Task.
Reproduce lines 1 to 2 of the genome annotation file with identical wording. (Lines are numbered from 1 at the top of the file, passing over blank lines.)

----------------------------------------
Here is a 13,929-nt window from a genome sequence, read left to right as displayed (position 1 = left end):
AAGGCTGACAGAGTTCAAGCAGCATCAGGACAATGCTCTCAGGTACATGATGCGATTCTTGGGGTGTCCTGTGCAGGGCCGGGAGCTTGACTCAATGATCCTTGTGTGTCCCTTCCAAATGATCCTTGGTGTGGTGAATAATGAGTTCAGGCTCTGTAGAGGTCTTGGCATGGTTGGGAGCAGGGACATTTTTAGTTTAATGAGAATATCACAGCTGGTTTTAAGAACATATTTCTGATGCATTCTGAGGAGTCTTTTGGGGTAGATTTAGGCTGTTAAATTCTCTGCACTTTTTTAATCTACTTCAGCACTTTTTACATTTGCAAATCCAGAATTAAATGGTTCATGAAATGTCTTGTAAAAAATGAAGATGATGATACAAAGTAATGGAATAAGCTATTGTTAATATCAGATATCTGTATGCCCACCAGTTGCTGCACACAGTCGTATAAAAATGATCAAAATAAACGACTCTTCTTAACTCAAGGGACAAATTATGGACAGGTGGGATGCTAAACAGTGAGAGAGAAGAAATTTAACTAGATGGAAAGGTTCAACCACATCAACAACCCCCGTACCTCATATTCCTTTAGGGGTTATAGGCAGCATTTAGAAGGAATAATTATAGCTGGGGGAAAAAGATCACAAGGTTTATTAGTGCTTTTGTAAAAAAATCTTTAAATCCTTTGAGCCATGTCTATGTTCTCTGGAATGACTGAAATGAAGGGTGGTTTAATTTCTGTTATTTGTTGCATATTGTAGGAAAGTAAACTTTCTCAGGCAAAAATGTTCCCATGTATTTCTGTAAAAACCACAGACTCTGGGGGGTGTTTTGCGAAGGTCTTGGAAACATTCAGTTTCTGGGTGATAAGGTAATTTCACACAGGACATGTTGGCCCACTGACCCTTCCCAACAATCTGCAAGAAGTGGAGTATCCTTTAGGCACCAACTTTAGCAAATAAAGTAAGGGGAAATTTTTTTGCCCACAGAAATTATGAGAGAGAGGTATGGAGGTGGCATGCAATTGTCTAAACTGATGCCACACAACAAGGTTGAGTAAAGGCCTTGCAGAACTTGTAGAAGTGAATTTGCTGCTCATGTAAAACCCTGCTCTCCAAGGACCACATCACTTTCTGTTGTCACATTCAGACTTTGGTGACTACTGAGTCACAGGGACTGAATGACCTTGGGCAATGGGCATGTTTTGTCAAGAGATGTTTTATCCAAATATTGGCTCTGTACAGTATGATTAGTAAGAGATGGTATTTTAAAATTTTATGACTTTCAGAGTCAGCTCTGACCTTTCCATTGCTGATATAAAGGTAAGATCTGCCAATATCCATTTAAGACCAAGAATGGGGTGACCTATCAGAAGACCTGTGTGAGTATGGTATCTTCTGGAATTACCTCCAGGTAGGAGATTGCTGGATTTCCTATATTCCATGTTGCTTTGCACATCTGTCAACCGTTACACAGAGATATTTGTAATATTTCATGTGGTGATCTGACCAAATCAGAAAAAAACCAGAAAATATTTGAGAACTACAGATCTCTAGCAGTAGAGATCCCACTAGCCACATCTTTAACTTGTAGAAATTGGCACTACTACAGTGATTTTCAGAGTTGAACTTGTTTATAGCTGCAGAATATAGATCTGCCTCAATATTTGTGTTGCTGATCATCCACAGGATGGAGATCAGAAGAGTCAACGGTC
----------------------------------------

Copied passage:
Here is a 13,929-nt window from a genome sequence, read left to right as displayed (position 1 = left end):
AAGGCTGACAGAGTTCAAGCAGCATCAGGACAATGCTCTCAGGTACATGATGCGATTCTTGGGGTGTCCTGTGCAGGGCCGGGAGCTTGACTCAATGATCCTTGTGTGTCCCTTCCAAATGATCCTTGGTGTGGTGAATAATGAGTTCAGGCTCTGTAGAGGTCTTGGCATGGTTGGGAGCAGGGACATTTTTAGTTTAATGAGAATATCACAGCTGGTTTTAAGAACATATTTCTGATGCATTCTGAGGAGTCTTTTGGGGTAGATTTAGGCTGTTAAATTCTCTGCACTTTTTTAATCTACTTCAGCACTTTTTACATTTGCAAATCCAGAATTAAATGGTTCATGAAATGTCTTGTAAAAAATGAAGATGATGATACAAAGTAATGGAATAAGCTATTGTTAATATCAGATATCTGTATGCCCACCAGTTGCTGCACACAGTCGTATAAAAATGATCAAAATAAACGACTCTTCTTAACTCAAGGGACAAATTATGGACAGGTGGGATGCTAAACAGTGAGAGAGAAGAAATTTAACTAGATGGAAAGGTTCAACCACATCAACAACCCCCGTACCTCATATTCCTTTAGGGGTTATAGGCAGCATTTAGAAGGAATAATTATAGCTGGGGGAAAAAGATCACAAGGTTTATTAGTGCTTTTGTAAAAAAATCTTTAAATCCTTTGAGCCATGTCTATGTTCTCTGGAATGACTGAAATGAAGGGTGGTTTAATTTCTGTTATTTGTTGCATATTGTAGGAAAGTAAACTTTCTCAGGCAAAAATGTTCCCATGTATTTCTGTAAAAACCACAGACTCTGGGGGGTGTTTTGCGAAGGTCTTGGAAACATTCAGTTTCTGGGTGATAAGGTAATTTCACACAGGACATGTTGGCCCACTGACCCTTCCCAACAATCTGCAAGAAGTGGAGTATCCTTTAGGCACCAACTTTAGCAAATAAAGTAAGGGGAAATTTTTTTGCCCACAGAAATTATGAGAGAGAGGTATGGAGGTGGCATGCAATTGTCTAAACTGATGCCACACAACAAGGTTGAGTAAAGGCCTTGCAGAACTTGTAGAAGTGAATTTGCTGCTCATGTAAAACCCTGCTCTCCAAGGACCACATCACTTTCTGTTGTCACATTCAGACTTTGGTGACTACTGAGTCACAGGGACTGAATGACCTTGGGCAATGGGCATGTTTTGTCAAGAGATGTTTTATCCAAATATTGGCTCTGTACAGTATGATTAGTAAGAGATGGTATTTTAAAATTTTATGACTTTCAGAGTCAGCTCTGACCTTTCCATTGCTGATATAAAGGTAAGATCTGCCAATATCCATTTAAGACCAAGAATGGGGTGACCTATCAGAAGACCTGTGTGAGTATGGTATCTTCTGGAATTACCTCCAGGTAGGAGATTGCTGGATTTCCTATATTCCATGTTGCTTTGCACATCTGTCAACCGTTACACAGAGATATTTGTAATATTTCATGTGGTGATCTGACCAAATCAGAAAAAAACCAGAAAATATTTGAGAACTACAGATCTCTAGCAGTAGAGATCCCACTAGCCACATCTTTAACTTGTAGAAATTGGCACTACTACAGTGATTTTCAGAGTTGAACTTGTTTATAGCTGCAGAATATAGATCTGCCTCAATATTTGTGTTGCTGATCATCCACAGGATGGAGATCAGAAGAGTCAACGGTC